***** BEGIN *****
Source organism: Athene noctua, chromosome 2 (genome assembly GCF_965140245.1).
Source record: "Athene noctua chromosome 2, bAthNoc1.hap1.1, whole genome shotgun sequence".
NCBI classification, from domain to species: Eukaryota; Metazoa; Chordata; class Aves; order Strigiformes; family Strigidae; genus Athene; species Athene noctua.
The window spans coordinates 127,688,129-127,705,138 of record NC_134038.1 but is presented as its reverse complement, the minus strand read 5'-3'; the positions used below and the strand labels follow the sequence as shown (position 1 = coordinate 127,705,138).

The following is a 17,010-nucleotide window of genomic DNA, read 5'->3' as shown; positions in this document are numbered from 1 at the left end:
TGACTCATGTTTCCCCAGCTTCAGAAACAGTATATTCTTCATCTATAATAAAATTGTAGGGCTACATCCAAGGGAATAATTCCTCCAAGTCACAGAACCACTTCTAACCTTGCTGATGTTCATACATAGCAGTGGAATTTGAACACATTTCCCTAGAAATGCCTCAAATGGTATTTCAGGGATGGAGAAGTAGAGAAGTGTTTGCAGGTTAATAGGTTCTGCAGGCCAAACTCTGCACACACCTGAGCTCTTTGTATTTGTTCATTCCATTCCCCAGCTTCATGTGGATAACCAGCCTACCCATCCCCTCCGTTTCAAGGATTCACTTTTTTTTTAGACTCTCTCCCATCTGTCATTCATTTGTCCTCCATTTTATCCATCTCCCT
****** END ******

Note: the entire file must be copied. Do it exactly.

Source organism: Athene noctua, chromosome 2 (genome assembly GCF_965140245.1).
Source record: "Athene noctua chromosome 2, bAthNoc1.hap1.1, whole genome shotgun sequence".
NCBI classification, from domain to species: Eukaryota; Metazoa; Chordata; class Aves; order Strigiformes; family Strigidae; genus Athene; species Athene noctua.
The window spans coordinates 127,688,129-127,705,138 of record NC_134038.1 but is presented as its reverse complement, the minus strand read 5'-3'; the positions used below and the strand labels follow the sequence as shown (position 1 = coordinate 127,705,138).

The following is a 17,010-nucleotide window of genomic DNA, read 5'->3' as shown; positions in this document are numbered from 1 at the left end:
TGACTCATGTTTCCCCAGCTTCAGAAACAGTATATTCTTCATCTATAATAAAATTGTAGGGCTACATCCAAGGGAATAATTCCTCCAAGTCACAGAACCACTTCTAACCTTGCTGATGTTCATACATAGCAGTGGAATTTGAACACATTTCCCTAGAAATGCCTCAAATGGTATTTCAGGGATGGAGAAGTAGAGAAGTGTTTGCAGGTTAATAGGTTCTGCAGGCCAAACTCTGCACACACCTGAGCTCTTTGTATTTGTTCATTCCATTCCCCAGCTTCATGTGGATAACCAGCCTACCCATCCCCTCCGTTTCAAGGATTCACTTTTTTTTTAGACTCTCTCCCATCTGTCATTCATTTGTCCTCCATTTTATCCATCTCCCT